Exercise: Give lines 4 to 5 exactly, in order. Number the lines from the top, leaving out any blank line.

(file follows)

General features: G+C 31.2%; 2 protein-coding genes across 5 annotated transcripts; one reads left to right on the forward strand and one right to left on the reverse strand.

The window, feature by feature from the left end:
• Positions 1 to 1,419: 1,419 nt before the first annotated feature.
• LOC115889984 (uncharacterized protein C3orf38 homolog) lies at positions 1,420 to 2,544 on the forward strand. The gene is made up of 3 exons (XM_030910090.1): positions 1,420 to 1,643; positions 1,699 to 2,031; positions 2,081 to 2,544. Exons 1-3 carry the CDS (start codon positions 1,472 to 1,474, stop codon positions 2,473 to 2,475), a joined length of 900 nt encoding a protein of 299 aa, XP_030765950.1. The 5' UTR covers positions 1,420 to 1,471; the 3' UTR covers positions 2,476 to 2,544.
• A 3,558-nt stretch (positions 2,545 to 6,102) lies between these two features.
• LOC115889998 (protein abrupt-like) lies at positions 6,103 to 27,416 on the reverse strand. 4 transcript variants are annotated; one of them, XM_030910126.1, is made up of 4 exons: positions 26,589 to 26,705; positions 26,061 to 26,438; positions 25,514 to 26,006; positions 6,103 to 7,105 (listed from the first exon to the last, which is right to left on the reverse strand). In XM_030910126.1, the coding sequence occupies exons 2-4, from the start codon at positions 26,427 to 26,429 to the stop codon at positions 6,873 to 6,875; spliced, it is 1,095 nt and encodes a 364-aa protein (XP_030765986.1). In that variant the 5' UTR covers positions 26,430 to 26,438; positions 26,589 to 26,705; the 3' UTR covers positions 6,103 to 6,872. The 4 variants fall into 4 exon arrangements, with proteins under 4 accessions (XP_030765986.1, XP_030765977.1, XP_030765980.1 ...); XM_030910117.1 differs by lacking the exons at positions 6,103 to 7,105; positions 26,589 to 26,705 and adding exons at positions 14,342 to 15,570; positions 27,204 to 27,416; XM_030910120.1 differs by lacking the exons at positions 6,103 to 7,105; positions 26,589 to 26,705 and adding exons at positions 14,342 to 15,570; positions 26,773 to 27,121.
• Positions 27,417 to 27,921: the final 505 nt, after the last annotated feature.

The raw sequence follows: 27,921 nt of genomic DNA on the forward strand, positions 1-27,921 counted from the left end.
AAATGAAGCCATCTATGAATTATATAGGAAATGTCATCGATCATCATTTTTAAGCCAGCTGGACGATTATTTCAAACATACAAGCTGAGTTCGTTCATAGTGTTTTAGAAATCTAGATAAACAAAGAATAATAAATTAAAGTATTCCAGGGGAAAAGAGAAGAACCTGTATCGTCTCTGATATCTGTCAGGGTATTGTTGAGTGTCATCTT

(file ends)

• LOC115889984 (uncharacterized protein C3orf38 homolog) lies at positions 1,420 to 2,544 on the forward strand. The gene is made up of 3 exons (XM_030910090.1): positions 1,420 to 1,643; positions 1,699 to 2,031; positions 2,081 to 2,544. Exons 1-3 carry the CDS (start codon positions 1,472 to 1,474, stop codon positions 2,473 to 2,475), a joined length of 900 nt encoding a protein of 299 aa, XP_030765950.1. The 5' UTR covers positions 1,420 to 1,471; the 3' UTR covers positions 2,476 to 2,544.
• A 3,558-nt stretch (positions 2,545 to 6,102) lies between these two features.